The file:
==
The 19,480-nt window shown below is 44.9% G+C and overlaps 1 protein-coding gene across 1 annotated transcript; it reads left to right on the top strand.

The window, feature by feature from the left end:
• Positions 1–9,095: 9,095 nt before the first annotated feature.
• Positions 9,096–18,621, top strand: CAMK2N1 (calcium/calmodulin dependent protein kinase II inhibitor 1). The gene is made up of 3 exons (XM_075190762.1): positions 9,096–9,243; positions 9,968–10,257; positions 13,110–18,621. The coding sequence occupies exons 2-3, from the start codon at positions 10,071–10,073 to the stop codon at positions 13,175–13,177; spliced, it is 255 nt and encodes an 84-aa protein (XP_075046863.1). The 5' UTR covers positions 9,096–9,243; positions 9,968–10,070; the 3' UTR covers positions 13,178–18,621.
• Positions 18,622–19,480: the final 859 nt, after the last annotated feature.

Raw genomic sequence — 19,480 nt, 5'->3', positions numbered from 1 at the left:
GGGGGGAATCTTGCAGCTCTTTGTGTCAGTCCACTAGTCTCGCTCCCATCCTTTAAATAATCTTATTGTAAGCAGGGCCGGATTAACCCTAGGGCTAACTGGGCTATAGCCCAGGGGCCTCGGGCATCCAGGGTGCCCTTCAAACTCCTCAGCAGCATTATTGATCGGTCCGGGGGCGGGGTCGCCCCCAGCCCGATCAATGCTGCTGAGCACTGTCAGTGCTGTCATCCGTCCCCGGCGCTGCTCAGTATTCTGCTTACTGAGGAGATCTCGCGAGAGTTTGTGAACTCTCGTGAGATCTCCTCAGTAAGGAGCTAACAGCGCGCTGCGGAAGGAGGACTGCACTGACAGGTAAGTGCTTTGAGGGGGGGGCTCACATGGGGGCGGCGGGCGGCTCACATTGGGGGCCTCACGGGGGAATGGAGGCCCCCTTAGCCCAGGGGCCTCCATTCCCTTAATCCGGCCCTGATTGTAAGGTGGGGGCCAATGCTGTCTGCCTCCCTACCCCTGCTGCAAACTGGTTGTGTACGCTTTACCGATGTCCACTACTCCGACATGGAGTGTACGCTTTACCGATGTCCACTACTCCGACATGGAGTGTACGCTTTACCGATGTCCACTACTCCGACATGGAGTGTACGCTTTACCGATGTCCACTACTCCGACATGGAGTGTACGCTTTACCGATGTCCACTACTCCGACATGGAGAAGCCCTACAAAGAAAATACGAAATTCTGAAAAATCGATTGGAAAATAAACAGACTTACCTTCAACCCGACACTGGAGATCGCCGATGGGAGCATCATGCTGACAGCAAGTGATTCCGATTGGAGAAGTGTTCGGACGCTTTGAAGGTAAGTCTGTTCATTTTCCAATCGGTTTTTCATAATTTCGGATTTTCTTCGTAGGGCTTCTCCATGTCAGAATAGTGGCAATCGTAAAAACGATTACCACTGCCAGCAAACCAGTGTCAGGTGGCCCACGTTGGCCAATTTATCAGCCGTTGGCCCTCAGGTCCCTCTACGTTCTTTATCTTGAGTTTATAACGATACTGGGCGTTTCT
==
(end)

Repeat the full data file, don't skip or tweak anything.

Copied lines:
The 19,480-nt window shown below is 44.9% G+C and overlaps 1 protein-coding gene across 1 annotated transcript; it reads left to right on the top strand.

The window, feature by feature from the left end:
• Positions 1–9,095: 9,095 nt before the first annotated feature.
• Positions 9,096–18,621, top strand: CAMK2N1 (calcium/calmodulin dependent protein kinase II inhibitor 1). The gene is made up of 3 exons (XM_075190762.1): positions 9,096–9,243; positions 9,968–10,257; positions 13,110–18,621. The coding sequence occupies exons 2-3, from the start codon at positions 10,071–10,073 to the stop codon at positions 13,175–13,177; spliced, it is 255 nt and encodes an 84-aa protein (XP_075046863.1). The 5' UTR covers positions 9,096–9,243; positions 9,968–10,070; the 3' UTR covers positions 13,178–18,621.
• Positions 18,622–19,480: the final 859 nt, after the last annotated feature.

Raw genomic sequence — 19,480 nt, 5'->3', positions numbered from 1 at the left:
GGGGGGAATCTTGCAGCTCTTTGTGTCAGTCCACTAGTCTCGCTCCCATCCTTTAAATAATCTTATTGTAAGCAGGGCCGGATTAACCCTAGGGCTAACTGGGCTATAGCCCAGGGGCCTCGGGCATCCAGGGTGCCCTTCAAACTCCTCAGCAGCATTATTGATCGGTCCGGGGGCGGGGTCGCCCCCAGCCCGATCAATGCTGCTGAGCACTGTCAGTGCTGTCATCCGTCCCCGGCGCTGCTCAGTATTCTGCTTACTGAGGAGATCTCGCGAGAGTTTGTGAACTCTCGTGAGATCTCCTCAGTAAGGAGCTAACAGCGCGCTGCGGAAGGAGGACTGCACTGACAGGTAAGTGCTTTGAGGGGGGGGCTCACATGGGGGCGGCGGGCGGCTCACATTGGGGGCCTCACGGGGGAATGGAGGCCCCCTTAGCCCAGGGGCCTCCATTCCCTTAATCCGGCCCTGATTGTAAGGTGGGGGCCAATGCTGTCTGCCTCCCTACCCCTGCTGCAAACTGGTTGTGTACGCTTTACCGATGTCCACTACTCCGACATGGAGTGTACGCTTTACCGATGTCCACTACTCCGACATGGAGTGTACGCTTTACCGATGTCCACTACTCCGACATGGAGTGTACGCTTTACCGATGTCCACTACTCCGACATGGAGTGTACGCTTTACCGATGTCCACTACTCCGACATGGAGAAGCCCTACAAAGAAAATACGAAATTCTGAAAAATCGATTGGAAAATAAACAGACTTACCTTCAACCCGACACTGGAGATCGCCGATGGGAGCATCATGCTGACAGCAAGTGATTCCGATTGGAGAAGTGTTCGGACGCTTTGAAGGTAAGTCTGTTCATTTTCCAATCGGTTTTTCATAATTTCGGATTTTCTTCGTAGGGCTTCTCCATGTCAGAATAGTGGCAATCGTAAAAACGATTACCACTGCCAGCAAACCAGTGTCAGGTGGCCCACGTTGGCCAATTTATCAGCCGTTGGCCCTCAGGTCCCTCTACGTTCTTTATCTTGAGTTTATAACGATACTGGGCGTTTCT